Seasonal and sexual differences in American marten diet in northeastern Oregon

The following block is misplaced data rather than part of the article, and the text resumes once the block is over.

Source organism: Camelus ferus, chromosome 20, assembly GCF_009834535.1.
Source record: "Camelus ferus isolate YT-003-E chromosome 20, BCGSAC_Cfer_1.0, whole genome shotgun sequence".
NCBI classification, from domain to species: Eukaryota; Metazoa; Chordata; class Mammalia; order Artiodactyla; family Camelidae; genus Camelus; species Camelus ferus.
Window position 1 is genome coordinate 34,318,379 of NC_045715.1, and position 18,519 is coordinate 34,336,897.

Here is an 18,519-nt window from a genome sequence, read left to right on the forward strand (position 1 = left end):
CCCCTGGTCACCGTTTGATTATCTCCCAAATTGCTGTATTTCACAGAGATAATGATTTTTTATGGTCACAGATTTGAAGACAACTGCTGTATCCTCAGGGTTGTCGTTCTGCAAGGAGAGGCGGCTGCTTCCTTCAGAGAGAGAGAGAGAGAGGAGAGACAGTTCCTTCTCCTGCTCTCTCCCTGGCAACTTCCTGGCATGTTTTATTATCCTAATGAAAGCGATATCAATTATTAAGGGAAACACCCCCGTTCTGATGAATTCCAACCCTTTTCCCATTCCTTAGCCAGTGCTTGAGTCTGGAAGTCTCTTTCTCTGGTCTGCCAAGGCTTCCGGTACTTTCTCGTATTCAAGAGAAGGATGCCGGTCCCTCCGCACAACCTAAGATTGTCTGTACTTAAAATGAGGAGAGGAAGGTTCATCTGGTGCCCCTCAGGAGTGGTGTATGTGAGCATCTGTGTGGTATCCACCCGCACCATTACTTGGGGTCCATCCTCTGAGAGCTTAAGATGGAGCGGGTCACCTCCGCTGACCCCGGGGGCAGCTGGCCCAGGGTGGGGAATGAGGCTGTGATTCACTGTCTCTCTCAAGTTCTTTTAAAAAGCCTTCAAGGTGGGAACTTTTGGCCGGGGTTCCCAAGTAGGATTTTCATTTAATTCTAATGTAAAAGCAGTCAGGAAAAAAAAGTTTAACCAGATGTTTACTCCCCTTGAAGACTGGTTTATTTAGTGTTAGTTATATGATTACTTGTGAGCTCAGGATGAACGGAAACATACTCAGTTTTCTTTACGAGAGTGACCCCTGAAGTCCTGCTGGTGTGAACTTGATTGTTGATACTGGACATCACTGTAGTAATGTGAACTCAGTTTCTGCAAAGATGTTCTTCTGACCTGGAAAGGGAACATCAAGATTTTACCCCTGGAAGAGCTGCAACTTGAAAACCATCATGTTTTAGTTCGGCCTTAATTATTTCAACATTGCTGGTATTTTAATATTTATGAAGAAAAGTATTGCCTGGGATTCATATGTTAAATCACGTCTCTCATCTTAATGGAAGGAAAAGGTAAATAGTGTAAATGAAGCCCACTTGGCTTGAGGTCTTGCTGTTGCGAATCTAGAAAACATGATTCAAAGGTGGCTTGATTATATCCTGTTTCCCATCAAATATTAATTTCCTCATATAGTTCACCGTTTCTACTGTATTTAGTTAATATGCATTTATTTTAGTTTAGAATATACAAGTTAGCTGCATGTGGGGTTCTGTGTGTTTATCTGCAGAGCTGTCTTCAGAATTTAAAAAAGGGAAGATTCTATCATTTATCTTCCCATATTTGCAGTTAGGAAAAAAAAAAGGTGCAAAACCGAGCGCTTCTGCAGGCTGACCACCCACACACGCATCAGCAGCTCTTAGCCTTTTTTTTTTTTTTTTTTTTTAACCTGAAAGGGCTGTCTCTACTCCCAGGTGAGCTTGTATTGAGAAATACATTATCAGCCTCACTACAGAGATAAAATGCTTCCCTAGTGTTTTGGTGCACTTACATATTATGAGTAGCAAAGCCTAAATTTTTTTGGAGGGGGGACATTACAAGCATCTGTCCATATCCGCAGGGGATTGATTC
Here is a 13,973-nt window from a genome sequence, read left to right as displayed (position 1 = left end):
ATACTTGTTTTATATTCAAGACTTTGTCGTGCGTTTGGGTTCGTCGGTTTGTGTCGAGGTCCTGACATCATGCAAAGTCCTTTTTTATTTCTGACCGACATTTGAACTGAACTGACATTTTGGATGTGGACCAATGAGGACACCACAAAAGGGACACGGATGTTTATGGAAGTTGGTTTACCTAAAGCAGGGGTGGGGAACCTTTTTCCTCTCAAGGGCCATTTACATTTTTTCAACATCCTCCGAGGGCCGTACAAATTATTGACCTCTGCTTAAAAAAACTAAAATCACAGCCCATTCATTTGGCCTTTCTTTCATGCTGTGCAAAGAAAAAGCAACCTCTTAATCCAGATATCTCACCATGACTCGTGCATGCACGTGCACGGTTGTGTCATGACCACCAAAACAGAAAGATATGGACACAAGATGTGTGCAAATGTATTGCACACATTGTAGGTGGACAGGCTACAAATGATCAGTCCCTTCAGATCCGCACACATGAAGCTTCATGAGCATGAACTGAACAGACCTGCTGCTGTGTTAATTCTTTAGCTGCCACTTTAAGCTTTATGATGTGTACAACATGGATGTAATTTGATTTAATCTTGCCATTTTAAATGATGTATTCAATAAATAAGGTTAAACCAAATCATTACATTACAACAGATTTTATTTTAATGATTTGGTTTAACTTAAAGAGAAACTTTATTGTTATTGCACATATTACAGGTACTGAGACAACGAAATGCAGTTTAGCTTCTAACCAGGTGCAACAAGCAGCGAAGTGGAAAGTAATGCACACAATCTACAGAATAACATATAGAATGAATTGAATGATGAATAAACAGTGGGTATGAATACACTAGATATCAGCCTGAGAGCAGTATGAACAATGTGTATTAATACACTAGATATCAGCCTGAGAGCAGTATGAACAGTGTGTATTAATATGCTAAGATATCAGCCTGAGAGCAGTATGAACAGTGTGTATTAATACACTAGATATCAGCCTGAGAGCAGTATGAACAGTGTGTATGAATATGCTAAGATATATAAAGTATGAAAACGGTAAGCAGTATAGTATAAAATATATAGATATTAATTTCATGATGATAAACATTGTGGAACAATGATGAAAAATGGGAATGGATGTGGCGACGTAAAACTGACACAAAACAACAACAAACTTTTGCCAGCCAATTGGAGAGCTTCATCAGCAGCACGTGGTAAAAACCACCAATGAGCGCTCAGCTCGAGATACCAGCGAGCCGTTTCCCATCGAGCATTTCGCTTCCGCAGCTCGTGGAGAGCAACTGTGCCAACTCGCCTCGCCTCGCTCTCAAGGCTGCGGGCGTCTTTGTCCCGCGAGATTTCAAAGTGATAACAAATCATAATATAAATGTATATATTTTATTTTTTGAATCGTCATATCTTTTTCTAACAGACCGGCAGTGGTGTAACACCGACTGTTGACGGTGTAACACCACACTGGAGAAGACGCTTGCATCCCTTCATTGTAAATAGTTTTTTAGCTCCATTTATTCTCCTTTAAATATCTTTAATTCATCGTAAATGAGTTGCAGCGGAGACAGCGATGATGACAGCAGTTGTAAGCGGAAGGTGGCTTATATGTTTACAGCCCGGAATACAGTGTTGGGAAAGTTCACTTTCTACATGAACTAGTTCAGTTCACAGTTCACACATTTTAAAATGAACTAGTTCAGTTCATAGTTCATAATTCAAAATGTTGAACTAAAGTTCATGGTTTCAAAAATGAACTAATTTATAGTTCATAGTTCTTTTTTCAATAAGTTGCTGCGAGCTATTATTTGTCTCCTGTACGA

Information on the diet of the American marten (Martes americana) is vital to understanding habitat requirements of populations of this species. In a study carried out from January 1994 to October 1997 in coniferous forest in the Blue Mountains of Oregon (USA), the frequency of occurrence of prey items found in 1014 scat samples associated with 31 radiocollared American martens included 62.7% vole-sized prey, 28.2% squirrel-sized prey, 22.4% insects, 19.5% birds, 13.3% plant material, and 2.4% lagomorphs. A significantly higher proportion of voles (Microtus spp.), southern red-backed voles (Clethrionomys gapperi), and chipmunks (Tamias spp.) were found in the summer diet than the winter diet, and a higher proportion of northern flying squirrels (Glaucomys sabrinus), unidentified squirrels, bushy-tailed woodrats (Neotoma cinerea), and mountain cottontails (Sylvilagus nuttallii) were found in the winter diet than the summer diet. Insects and plant remains represented a higher proportion of the diet in summer than winter. Females preyed on a higher proportion of shrews (Sorex spp.) and chipmunks, while males preyed on a higher proportion of southern red-backed voles.